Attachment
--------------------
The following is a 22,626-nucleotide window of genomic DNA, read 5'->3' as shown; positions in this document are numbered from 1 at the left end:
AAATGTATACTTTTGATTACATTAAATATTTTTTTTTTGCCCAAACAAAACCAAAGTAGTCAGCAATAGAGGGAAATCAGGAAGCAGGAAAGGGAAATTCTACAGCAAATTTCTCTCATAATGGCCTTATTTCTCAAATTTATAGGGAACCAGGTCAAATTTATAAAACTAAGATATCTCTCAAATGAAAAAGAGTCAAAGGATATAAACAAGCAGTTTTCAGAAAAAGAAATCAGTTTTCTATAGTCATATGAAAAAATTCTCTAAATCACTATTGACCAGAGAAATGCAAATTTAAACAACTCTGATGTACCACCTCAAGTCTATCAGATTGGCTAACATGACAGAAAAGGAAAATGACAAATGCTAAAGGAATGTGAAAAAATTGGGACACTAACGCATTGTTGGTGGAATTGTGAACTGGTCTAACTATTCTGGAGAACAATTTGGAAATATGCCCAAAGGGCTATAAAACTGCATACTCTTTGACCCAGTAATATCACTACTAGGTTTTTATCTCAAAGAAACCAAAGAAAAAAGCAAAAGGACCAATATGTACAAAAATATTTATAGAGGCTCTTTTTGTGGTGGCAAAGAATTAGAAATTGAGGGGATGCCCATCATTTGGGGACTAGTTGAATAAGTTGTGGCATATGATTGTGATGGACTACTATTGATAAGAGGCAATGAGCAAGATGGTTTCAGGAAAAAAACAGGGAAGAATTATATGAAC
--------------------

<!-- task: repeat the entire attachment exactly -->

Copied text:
The following is a 22,626-nucleotide window of genomic DNA, read 5'->3' as shown; positions in this document are numbered from 1 at the left end:
AAATGTATACTTTTGATTACATTAAATATTTTTTTTTTGCCCAAACAAAACCAAAGTAGTCAGCAATAGAGGGAAATCAGGAAGCAGGAAAGGGAAATTCTACAGCAAATTTCTCTCATAATGGCCTTATTTCTCAAATTTATAGGGAACCAGGTCAAATTTATAAAACTAAGATATCTCTCAAATGAAAAAGAGTCAAAGGATATAAACAAGCAGTTTTCAGAAAAAGAAATCAGTTTTCTATAGTCATATGAAAAAATTCTCTAAATCACTATTGACCAGAGAAATGCAAATTTAAACAACTCTGATGTACCACCTCAAGTCTATCAGATTGGCTAACATGACAGAAAAGGAAAATGACAAATGCTAAAGGAATGTGAAAAAATTGGGACACTAACGCATTGTTGGTGGAATTGTGAACTGGTCTAACTATTCTGGAGAACAATTTGGAAATATGCCCAAAGGGCTATAAAACTGCATACTCTTTGACCCAGTAATATCACTACTAGGTTTTTATCTCAAAGAAACCAAAGAAAAAAGCAAAAGGACCAATATGTACAAAAATATTTATAGAGGCTCTTTTTGTGGTGGCAAAGAATTAGAAATTGAGGGGATGCCCATCATTTGGGGACTAGTTGAATAAGTTGTGGCATATGATTGTGATGGACTACTATTGATAAGAGGCAATGAGCAAGATGGTTTCAGGAAAAAAACAGGGAAGAATTATATGAAC